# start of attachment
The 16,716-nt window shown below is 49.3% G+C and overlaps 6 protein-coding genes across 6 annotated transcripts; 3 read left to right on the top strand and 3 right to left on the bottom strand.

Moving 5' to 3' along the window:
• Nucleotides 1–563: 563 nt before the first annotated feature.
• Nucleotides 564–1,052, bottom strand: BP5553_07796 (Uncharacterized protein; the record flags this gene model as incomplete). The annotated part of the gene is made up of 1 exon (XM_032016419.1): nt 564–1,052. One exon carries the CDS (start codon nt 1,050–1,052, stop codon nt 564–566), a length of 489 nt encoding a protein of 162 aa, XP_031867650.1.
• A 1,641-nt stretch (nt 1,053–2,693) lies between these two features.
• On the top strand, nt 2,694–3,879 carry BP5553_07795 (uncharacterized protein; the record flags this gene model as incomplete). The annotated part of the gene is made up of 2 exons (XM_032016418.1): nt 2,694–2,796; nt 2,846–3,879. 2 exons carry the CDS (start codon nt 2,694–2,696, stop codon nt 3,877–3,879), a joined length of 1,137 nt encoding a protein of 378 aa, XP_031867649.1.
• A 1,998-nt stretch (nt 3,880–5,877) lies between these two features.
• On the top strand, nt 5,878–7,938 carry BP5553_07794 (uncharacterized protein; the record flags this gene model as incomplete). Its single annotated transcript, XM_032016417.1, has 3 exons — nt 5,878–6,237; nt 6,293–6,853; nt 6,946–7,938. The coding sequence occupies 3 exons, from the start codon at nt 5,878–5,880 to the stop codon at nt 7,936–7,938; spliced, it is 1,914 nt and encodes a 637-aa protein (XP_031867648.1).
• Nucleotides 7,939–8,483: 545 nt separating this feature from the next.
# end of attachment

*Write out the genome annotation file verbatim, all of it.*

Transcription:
The 16,716-nt window shown below is 49.3% G+C and overlaps 6 protein-coding genes across 6 annotated transcripts; 3 read left to right on the top strand and 3 right to left on the bottom strand.

Moving 5' to 3' along the window:
• Nucleotides 1–563: 563 nt before the first annotated feature.
• Nucleotides 564–1,052, bottom strand: BP5553_07796 (Uncharacterized protein; the record flags this gene model as incomplete). The annotated part of the gene is made up of 1 exon (XM_032016419.1): nt 564–1,052. One exon carries the CDS (start codon nt 1,050–1,052, stop codon nt 564–566), a length of 489 nt encoding a protein of 162 aa, XP_031867650.1.
• A 1,641-nt stretch (nt 1,053–2,693) lies between these two features.
• On the top strand, nt 2,694–3,879 carry BP5553_07795 (uncharacterized protein; the record flags this gene model as incomplete). The annotated part of the gene is made up of 2 exons (XM_032016418.1): nt 2,694–2,796; nt 2,846–3,879. 2 exons carry the CDS (start codon nt 2,694–2,696, stop codon nt 3,877–3,879), a joined length of 1,137 nt encoding a protein of 378 aa, XP_031867649.1.
• A 1,998-nt stretch (nt 3,880–5,877) lies between these two features.
• On the top strand, nt 5,878–7,938 carry BP5553_07794 (uncharacterized protein; the record flags this gene model as incomplete). Its single annotated transcript, XM_032016417.1, has 3 exons — nt 5,878–6,237; nt 6,293–6,853; nt 6,946–7,938. The coding sequence occupies 3 exons, from the start codon at nt 5,878–5,880 to the stop codon at nt 7,936–7,938; spliced, it is 1,914 nt and encodes a 637-aa protein (XP_031867648.1).
• Nucleotides 7,939–8,483: 545 nt separating this feature from the next.